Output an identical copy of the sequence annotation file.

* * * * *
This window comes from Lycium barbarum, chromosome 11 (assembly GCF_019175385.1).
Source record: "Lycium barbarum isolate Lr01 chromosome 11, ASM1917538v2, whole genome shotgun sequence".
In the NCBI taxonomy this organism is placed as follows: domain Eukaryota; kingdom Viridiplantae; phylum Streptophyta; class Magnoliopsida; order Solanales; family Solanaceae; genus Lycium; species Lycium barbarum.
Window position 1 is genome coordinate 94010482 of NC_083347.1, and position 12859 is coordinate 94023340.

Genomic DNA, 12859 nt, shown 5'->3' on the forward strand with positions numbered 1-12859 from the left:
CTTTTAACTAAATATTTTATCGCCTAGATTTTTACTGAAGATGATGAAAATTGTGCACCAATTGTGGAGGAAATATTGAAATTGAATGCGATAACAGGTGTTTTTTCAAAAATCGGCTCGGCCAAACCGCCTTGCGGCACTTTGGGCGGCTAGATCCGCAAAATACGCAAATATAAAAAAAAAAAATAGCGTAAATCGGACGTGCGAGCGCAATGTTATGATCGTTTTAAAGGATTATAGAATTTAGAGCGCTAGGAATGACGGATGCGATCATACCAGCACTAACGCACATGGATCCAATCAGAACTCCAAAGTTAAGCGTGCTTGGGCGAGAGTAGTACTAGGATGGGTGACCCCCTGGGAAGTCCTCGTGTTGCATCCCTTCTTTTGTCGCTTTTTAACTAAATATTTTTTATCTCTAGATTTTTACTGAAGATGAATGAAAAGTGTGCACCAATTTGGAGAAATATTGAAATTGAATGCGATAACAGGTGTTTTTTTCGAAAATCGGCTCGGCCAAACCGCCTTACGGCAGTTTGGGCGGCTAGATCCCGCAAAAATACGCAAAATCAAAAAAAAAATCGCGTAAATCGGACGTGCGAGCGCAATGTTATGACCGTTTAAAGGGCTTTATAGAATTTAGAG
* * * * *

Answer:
This window comes from Lycium barbarum, chromosome 11 (assembly GCF_019175385.1).
Source record: "Lycium barbarum isolate Lr01 chromosome 11, ASM1917538v2, whole genome shotgun sequence".
In the NCBI taxonomy this organism is placed as follows: domain Eukaryota; kingdom Viridiplantae; phylum Streptophyta; class Magnoliopsida; order Solanales; family Solanaceae; genus Lycium; species Lycium barbarum.
Window position 1 is genome coordinate 94010482 of NC_083347.1, and position 12859 is coordinate 94023340.

Genomic DNA, 12859 nt, shown 5'->3' on the forward strand with positions numbered 1-12859 from the left:
CTTTTAACTAAATATTTTATCGCCTAGATTTTTACTGAAGATGATGAAAATTGTGCACCAATTGTGGAGGAAATATTGAAATTGAATGCGATAACAGGTGTTTTTTCAAAAATCGGCTCGGCCAAACCGCCTTGCGGCACTTTGGGCGGCTAGATCCGCAAAATACGCAAATATAAAAAAAAAAAATAGCGTAAATCGGACGTGCGAGCGCAATGTTATGATCGTTTTAAAGGATTATAGAATTTAGAGCGCTAGGAATGACGGATGCGATCATACCAGCACTAACGCACATGGATCCAATCAGAACTCCAAAGTTAAGCGTGCTTGGGCGAGAGTAGTACTAGGATGGGTGACCCCCTGGGAAGTCCTCGTGTTGCATCCCTTCTTTTGTCGCTTTTTAACTAAATATTTTTTATCTCTAGATTTTTACTGAAGATGAATGAAAAGTGTGCACCAATTTGGAGAAATATTGAAATTGAATGCGATAACAGGTGTTTTTTTCGAAAATCGGCTCGGCCAAACCGCCTTACGGCAGTTTGGGCGGCTAGATCCCGCAAAAATACGCAAAATCAAAAAAAAAATCGCGTAAATCGGACGTGCGAGCGCAATGTTATGACCGTTTAAAGGGCTTTATAGAATTTAGAG